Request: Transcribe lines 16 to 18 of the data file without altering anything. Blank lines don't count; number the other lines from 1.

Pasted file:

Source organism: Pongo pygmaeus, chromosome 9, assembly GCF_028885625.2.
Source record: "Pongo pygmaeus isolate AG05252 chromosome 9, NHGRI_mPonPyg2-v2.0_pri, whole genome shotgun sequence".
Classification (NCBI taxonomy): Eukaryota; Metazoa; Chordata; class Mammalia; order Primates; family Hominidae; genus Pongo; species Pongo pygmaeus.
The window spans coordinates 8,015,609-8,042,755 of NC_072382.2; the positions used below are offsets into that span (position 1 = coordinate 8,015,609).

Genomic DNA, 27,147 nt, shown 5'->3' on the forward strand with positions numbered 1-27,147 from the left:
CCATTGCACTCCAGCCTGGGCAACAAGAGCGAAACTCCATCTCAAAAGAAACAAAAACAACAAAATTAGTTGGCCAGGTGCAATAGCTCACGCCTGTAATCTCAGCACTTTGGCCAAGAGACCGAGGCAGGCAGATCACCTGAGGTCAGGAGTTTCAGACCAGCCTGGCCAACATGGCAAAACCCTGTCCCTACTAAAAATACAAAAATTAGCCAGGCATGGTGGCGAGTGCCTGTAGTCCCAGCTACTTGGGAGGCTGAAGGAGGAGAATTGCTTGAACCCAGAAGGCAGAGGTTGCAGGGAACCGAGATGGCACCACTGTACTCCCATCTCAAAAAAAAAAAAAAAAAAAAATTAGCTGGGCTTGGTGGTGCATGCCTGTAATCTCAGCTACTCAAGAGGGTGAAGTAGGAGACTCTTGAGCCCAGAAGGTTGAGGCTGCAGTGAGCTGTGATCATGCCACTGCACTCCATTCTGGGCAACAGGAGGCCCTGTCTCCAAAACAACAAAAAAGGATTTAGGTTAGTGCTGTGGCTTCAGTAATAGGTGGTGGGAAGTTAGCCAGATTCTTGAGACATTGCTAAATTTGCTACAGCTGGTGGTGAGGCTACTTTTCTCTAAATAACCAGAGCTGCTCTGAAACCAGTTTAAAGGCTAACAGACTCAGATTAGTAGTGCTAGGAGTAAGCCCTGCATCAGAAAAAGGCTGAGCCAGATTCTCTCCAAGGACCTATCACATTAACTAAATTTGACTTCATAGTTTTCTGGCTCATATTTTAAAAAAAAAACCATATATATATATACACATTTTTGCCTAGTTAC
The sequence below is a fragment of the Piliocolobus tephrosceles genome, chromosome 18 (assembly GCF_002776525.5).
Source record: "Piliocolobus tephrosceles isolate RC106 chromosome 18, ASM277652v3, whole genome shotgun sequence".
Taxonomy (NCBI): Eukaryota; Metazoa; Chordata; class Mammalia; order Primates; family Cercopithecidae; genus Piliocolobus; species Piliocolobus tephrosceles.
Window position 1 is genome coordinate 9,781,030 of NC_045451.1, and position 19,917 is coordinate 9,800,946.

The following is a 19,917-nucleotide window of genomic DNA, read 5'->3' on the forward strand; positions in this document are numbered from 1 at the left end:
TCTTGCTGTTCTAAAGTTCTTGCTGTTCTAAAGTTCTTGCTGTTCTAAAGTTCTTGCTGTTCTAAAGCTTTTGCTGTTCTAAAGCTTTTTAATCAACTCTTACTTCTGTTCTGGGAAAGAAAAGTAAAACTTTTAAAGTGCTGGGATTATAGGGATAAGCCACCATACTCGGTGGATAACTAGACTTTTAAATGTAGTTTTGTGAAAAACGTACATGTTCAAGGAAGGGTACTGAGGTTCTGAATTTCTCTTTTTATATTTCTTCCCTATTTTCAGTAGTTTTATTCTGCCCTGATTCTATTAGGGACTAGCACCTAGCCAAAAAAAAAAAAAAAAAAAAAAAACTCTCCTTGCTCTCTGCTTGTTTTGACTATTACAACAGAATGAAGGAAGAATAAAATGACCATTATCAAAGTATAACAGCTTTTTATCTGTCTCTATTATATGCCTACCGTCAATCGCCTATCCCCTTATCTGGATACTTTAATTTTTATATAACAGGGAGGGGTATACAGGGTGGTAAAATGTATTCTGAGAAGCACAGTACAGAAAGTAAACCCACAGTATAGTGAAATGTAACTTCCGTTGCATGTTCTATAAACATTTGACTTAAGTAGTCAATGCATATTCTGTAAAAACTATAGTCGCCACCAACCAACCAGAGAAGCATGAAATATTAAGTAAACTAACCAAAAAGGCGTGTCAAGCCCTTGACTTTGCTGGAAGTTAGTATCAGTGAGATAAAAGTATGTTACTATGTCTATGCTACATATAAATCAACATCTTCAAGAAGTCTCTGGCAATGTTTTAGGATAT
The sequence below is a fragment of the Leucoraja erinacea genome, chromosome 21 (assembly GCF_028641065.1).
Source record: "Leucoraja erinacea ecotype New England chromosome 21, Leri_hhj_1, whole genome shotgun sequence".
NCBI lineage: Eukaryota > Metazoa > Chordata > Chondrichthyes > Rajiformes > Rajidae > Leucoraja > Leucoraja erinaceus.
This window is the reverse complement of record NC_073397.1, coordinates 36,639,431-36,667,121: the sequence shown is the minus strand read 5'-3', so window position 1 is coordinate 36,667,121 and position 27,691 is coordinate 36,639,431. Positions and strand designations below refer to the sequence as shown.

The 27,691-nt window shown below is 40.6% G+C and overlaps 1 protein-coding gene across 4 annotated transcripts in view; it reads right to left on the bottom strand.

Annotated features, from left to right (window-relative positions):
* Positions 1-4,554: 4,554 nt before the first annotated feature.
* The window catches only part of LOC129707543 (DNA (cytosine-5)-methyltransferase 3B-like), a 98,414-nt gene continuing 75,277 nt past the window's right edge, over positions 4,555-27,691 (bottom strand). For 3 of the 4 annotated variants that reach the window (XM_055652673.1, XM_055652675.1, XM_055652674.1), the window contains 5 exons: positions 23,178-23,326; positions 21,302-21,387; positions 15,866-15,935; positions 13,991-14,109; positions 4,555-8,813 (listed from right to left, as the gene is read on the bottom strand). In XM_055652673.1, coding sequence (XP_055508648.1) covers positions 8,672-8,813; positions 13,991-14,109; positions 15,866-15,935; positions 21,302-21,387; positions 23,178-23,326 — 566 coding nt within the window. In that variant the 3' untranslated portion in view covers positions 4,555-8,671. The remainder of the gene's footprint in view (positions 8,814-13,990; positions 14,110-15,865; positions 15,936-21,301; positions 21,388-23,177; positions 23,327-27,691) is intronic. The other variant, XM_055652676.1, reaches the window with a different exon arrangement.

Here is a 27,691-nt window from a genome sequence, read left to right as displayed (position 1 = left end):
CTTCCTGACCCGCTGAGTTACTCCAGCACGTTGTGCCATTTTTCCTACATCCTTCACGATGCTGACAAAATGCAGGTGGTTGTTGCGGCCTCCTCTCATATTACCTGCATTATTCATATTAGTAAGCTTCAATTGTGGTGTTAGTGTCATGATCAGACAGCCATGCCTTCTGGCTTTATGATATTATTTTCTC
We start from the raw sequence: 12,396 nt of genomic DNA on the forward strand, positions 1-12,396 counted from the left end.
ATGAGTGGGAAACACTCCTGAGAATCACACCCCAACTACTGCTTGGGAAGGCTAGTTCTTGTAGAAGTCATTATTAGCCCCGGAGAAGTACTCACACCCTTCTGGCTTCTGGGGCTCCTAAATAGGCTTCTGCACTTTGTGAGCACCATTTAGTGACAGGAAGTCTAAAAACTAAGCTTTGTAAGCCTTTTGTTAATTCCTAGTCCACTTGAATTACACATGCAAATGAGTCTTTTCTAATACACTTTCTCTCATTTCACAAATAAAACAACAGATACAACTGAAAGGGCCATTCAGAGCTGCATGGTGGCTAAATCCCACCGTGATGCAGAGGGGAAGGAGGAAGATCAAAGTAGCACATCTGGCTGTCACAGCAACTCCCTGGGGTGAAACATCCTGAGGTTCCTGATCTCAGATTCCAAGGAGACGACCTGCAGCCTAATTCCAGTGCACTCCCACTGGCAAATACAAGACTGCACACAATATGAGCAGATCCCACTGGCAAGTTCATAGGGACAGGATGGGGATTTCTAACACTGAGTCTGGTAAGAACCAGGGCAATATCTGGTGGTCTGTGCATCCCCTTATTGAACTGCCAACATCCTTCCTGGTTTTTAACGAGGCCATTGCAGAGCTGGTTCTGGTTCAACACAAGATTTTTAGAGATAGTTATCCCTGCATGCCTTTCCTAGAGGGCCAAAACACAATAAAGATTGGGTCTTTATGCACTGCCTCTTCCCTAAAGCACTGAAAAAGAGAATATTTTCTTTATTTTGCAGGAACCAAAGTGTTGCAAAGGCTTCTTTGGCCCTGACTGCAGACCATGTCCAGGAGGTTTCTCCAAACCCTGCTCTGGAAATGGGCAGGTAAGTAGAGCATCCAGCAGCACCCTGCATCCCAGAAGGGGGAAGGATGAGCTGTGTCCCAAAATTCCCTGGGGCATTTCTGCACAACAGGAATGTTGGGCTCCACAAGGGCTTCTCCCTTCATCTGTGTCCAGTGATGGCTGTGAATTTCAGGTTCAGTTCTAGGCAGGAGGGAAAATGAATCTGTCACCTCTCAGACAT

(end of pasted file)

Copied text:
This window is the reverse complement of record NC_073397.1, coordinates 36,639,431-36,667,121: the sequence shown is the minus strand read 5'-3', so window position 1 is coordinate 36,667,121 and position 27,691 is coordinate 36,639,431. Positions and strand designations below refer to the sequence as shown.

The 27,691-nt window shown below is 40.6% G+C and overlaps 1 protein-coding gene across 4 annotated transcripts in view; it reads right to left on the bottom strand.

Annotated features, from left to right (window-relative positions):